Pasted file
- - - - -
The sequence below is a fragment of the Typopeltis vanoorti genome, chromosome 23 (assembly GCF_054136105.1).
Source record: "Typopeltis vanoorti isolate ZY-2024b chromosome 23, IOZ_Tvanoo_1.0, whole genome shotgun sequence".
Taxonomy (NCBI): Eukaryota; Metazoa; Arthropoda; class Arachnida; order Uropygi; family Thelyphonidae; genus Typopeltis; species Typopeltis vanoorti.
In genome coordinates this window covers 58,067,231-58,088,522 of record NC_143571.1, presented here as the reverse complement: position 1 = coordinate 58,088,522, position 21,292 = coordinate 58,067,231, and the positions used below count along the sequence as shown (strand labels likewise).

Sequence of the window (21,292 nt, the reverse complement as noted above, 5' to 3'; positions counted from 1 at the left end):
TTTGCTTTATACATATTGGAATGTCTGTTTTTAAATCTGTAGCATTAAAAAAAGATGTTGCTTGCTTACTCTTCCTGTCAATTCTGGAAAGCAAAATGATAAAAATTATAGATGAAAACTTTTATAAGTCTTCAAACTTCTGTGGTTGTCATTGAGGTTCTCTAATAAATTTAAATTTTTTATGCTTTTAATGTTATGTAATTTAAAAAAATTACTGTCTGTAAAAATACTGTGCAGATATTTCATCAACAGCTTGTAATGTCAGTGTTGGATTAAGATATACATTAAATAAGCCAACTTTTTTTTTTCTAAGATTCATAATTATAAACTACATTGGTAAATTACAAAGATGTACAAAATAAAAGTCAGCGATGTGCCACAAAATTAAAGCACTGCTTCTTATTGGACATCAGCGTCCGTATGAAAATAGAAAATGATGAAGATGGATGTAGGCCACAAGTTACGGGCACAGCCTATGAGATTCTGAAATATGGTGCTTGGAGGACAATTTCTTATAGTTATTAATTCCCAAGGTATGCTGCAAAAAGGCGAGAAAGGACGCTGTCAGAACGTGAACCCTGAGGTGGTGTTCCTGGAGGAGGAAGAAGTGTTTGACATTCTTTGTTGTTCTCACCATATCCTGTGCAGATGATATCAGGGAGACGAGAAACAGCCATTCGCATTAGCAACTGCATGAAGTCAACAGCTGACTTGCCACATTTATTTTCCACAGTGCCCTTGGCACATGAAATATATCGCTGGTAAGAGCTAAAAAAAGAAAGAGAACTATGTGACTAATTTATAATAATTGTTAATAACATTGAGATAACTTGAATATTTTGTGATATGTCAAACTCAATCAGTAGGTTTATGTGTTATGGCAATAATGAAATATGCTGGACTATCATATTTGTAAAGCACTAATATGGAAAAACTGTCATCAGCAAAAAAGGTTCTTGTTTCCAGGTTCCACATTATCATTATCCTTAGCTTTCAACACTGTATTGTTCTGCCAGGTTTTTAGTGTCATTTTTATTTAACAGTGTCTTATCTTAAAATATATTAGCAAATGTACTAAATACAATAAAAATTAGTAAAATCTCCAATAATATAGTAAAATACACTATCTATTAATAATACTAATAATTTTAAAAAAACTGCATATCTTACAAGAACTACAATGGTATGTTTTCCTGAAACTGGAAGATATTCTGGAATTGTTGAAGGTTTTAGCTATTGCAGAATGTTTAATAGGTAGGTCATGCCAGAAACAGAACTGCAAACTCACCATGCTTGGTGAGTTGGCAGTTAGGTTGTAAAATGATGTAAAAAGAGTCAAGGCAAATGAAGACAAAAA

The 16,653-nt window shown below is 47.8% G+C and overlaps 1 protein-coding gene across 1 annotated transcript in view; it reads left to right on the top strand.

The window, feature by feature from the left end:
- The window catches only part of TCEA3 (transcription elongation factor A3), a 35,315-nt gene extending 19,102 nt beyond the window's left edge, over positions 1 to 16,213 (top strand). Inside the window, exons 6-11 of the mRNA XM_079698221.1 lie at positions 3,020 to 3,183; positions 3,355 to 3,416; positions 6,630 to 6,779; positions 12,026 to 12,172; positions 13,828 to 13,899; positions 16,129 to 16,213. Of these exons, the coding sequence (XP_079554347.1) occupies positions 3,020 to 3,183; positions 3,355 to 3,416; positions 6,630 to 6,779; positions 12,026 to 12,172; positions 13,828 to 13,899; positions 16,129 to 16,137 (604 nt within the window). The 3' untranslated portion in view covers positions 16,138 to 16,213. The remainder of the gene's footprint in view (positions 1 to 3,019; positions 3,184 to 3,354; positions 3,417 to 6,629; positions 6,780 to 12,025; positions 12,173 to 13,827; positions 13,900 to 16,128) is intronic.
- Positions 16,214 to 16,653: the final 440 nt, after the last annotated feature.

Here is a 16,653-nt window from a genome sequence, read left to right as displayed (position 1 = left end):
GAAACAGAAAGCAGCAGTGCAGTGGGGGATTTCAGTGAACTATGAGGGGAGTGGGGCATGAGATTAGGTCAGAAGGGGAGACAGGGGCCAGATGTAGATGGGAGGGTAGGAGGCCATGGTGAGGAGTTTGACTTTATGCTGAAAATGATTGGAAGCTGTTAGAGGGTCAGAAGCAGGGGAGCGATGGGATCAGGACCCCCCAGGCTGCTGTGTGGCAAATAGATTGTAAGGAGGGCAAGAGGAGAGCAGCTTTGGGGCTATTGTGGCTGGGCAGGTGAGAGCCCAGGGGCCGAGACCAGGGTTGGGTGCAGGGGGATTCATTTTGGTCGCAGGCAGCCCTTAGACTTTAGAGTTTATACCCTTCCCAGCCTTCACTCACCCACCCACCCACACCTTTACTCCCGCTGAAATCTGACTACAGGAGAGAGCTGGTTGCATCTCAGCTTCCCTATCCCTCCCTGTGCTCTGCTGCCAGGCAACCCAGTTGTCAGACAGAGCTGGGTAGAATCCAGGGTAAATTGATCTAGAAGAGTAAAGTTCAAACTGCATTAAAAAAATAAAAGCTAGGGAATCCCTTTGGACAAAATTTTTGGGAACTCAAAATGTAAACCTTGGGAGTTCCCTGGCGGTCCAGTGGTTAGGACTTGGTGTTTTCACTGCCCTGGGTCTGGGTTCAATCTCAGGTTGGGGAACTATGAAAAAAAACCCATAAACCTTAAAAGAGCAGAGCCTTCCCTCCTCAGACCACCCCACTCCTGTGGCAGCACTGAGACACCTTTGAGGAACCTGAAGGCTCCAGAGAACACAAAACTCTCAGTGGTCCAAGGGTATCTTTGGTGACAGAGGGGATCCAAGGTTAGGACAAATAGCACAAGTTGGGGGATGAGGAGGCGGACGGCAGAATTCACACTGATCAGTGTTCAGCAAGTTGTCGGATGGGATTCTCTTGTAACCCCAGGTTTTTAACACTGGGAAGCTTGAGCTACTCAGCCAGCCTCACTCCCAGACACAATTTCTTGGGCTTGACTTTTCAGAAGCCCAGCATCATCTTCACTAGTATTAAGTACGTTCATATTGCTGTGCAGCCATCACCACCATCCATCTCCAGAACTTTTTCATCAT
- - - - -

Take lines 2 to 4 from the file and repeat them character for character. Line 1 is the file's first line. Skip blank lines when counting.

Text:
Source record: "Typopeltis vanoorti isolate ZY-2024b chromosome 23, IOZ_Tvanoo_1.0, whole genome shotgun sequence".
Taxonomy (NCBI): Eukaryota; Metazoa; Arthropoda; class Arachnida; order Uropygi; family Thelyphonidae; genus Typopeltis; species Typopeltis vanoorti.
In genome coordinates this window covers 58,067,231-58,088,522 of record NC_143571.1, presented here as the reverse complement: position 1 = coordinate 58,088,522, position 21,292 = coordinate 58,067,231, and the positions used below count along the sequence as shown (strand labels likewise).